It you look at the trend line for the Gallup poll about American attitudes towards gay marriage, you’ll see that support for same-sex marriage, after cratering for a year, began to climb toward its now-historic height in 2009. A number of factors influenced that shift. Maybe one of them was Modern Family.
It’s impossible to know how much entertainment ever drives society rather than merely reflecting it. But it’s hard to avoid the feeling that the past five or six years have seen a virtuous cultural cycle. 2009 was the year that audiences met Cam and Mitch, a gay couple living together with an adopted daughter. They weren’t married when the series began—Proposition 8 in their native California forbade them to, and they tied the knot once it was overturned—but they were navigating the challenges of being in a long-term relationship on screen every week as around 10 million people watched at home. The show became one of the few cross-culturally appealing TV works of the Obama years, viewed in red states and blue states, name-checked by Ann Romney and the president alike. A 2012 Hollywood Reporter poll found that 27 percent of likely voters said that depictions of gay characters on TV made them more pro-gay marriage, and there are news accounts of people crediting their newfound sympathy toward gay people to Modern Family.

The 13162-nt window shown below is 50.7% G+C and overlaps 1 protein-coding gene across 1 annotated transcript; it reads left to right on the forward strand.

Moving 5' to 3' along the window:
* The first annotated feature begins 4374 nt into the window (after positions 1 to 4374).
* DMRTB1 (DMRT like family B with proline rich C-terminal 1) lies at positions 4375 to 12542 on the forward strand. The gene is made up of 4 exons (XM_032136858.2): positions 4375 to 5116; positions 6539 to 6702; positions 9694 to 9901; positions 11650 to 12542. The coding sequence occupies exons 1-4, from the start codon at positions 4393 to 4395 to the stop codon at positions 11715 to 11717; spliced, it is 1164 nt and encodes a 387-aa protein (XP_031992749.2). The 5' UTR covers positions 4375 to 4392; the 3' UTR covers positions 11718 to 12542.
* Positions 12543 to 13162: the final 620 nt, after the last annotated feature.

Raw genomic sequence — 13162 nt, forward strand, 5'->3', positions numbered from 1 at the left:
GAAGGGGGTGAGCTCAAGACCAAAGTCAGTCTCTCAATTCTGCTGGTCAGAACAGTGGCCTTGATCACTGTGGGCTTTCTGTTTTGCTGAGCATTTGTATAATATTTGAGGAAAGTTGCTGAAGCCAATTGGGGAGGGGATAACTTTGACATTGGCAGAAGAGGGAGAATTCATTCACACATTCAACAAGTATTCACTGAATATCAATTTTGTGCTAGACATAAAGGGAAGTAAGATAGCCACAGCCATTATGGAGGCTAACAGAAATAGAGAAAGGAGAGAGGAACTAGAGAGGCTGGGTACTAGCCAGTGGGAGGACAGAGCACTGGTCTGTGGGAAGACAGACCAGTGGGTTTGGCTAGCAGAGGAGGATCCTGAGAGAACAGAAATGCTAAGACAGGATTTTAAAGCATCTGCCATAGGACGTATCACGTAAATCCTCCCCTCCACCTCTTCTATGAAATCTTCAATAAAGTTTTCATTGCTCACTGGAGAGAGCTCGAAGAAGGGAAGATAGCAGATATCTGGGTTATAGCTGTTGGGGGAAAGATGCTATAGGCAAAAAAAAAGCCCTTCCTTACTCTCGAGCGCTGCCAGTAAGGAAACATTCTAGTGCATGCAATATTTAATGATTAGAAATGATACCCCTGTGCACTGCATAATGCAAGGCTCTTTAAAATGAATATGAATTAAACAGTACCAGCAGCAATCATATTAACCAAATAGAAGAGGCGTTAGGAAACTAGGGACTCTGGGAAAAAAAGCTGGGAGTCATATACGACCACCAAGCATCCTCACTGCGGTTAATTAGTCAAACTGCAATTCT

Of course, television has spotlighted queer people for decades, both in major roles on shows like Will & Grace and Glee, and in minor ones on shows like All in the Family and Golden Girls. Progress has happened fitfully: Many of these programs perpetuated stereotypes, and often they focused on white people at the exclusion of all others. Cam and Mitch have been about as tame as anyone could ask—in contrast to the straight couples they hang out with, they rarely touch, never talk about sex, and make a big deal over kissing in public. But the fact remains that each popular depiction of gay life helped encourage networks to take chances on others, and today there’s unprecedented diversity in representation of sexuality on television, as shown in programs like Empire and Orange Is the New Black.